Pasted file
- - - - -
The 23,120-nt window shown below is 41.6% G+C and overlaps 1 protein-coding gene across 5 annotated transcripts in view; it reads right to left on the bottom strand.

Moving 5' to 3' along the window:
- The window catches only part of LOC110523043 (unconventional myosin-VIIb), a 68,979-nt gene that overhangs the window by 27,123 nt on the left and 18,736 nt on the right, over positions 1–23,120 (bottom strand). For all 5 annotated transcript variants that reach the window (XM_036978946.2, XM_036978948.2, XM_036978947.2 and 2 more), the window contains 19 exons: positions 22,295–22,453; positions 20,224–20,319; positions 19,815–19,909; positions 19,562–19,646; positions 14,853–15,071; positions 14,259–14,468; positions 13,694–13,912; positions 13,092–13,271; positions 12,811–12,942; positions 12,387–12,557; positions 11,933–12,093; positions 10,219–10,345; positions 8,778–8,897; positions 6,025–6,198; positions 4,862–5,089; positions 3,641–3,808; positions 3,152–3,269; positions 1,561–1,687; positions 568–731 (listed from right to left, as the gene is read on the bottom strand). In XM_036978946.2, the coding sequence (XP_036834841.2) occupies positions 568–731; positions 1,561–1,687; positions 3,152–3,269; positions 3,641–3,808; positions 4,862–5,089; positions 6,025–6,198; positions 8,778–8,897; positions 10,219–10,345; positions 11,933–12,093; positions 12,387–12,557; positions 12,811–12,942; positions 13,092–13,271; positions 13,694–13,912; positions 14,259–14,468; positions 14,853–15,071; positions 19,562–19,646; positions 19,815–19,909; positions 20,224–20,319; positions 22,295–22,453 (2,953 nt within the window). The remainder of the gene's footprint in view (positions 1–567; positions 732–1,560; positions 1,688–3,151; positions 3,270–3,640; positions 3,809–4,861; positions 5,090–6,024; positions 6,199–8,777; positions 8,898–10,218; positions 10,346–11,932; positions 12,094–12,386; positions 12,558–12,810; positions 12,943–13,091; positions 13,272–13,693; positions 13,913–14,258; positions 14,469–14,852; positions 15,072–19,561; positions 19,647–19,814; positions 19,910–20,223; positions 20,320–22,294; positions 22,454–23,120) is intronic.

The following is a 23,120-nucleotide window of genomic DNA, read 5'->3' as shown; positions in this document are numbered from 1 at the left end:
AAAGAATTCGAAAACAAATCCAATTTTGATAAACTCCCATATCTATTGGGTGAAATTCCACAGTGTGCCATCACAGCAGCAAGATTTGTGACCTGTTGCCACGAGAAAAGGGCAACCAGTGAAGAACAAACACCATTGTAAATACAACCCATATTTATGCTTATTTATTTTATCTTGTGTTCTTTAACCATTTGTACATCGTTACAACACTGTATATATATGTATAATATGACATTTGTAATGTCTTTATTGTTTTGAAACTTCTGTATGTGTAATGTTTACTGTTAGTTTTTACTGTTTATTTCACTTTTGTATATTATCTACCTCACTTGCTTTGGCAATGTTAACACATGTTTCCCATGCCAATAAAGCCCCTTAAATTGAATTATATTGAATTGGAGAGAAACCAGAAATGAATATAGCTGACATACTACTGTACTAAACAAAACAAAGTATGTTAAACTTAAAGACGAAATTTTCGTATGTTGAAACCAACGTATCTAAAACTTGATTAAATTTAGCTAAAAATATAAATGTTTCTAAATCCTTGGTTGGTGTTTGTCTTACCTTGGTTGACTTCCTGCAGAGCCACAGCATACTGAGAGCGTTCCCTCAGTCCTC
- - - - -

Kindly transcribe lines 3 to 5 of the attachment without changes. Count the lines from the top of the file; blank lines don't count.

- The window catches only part of LOC110523043 (unconventional myosin-VIIb), a 68,979-nt gene that overhangs the window by 27,123 nt on the left and 18,736 nt on the right, over positions 1–23,120 (bottom strand). For all 5 annotated transcript variants that reach the window (XM_036978946.2, XM_036978948.2, XM_036978947.2 and 2 more), the window contains 19 exons: positions 22,295–22,453; positions 20,224–20,319; positions 19,815–19,909; positions 19,562–19,646; positions 14,853–15,071; positions 14,259–14,468; positions 13,694–13,912; positions 13,092–13,271; positions 12,811–12,942; positions 12,387–12,557; positions 11,933–12,093; positions 10,219–10,345; positions 8,778–8,897; positions 6,025–6,198; positions 4,862–5,089; positions 3,641–3,808; positions 3,152–3,269; positions 1,561–1,687; positions 568–731 (listed from right to left, as the gene is read on the bottom strand). In XM_036978946.2, the coding sequence (XP_036834841.2) occupies positions 568–731; positions 1,561–1,687; positions 3,152–3,269; positions 3,641–3,808; positions 4,862–5,089; positions 6,025–6,198; positions 8,778–8,897; positions 10,219–10,345; positions 11,933–12,093; positions 12,387–12,557; positions 12,811–12,942; positions 13,092–13,271; positions 13,694–13,912; positions 14,259–14,468; positions 14,853–15,071; positions 19,562–19,646; positions 19,815–19,909; positions 20,224–20,319; positions 22,295–22,453 (2,953 nt within the window). The remainder of the gene's footprint in view (positions 1–567; positions 732–1,560; positions 1,688–3,151; positions 3,270–3,640; positions 3,809–4,861; positions 5,090–6,024; positions 6,199–8,777; positions 8,898–10,218; positions 10,346–11,932; positions 12,094–12,386; positions 12,558–12,810; positions 12,943–13,091; positions 13,272–13,693; positions 13,913–14,258; positions 14,469–14,852; positions 15,072–19,561; positions 19,647–19,814; positions 19,910–20,223; positions 20,320–22,294; positions 22,454–23,120) is intronic.

The following is a 23,120-nucleotide window of genomic DNA, read 5'->3' as shown; positions in this document are numbered from 1 at the left end:
AAAGAATTCGAAAACAAATCCAATTTTGATAAACTCCCATATCTATTGGGTGAAATTCCACAGTGTGCCATCACAGCAGCAAGATTTGTGACCTGTTGCCACGAGAAAAGGGCAACCAGTGAAGAACAAACACCATTGTAAATACAACCCATATTTATGCTTATTTATTTTATCTTGTGTTCTTTAACCATTTGTACATCGTTACAACACTGTATATATATGTATAATATGACATTTGTAATGTCTTTATTGTTTTGAAACTTCTGTATGTGTAATGTTTACTGTTAGTTTTTACTGTTTATTTCACTTTTGTATATTATCTACCTCACTTGCTTTGGCAATGTTAACACATGTTTCCCATGCCAATAAAGCCCCTTAAATTGAATTATATTGAATTGGAGAGAAACCAGAAATGAATATAGCTGACATACTACTGTACTAAACAAAACAAAGTATGTTAAACTTAAAGACGAAATTTTCGTATGTTGAAACCAACGTATCTAAAACTTGATTAAATTTAGCTAAAAATATAAATGTTTCTAAATCCTTGGTTGGTGTTTGTCTTACCTTGGTTGACTTCCTGCAGAGCCACAGCATACTGAGAGCGTTCCCTCAGTCCTC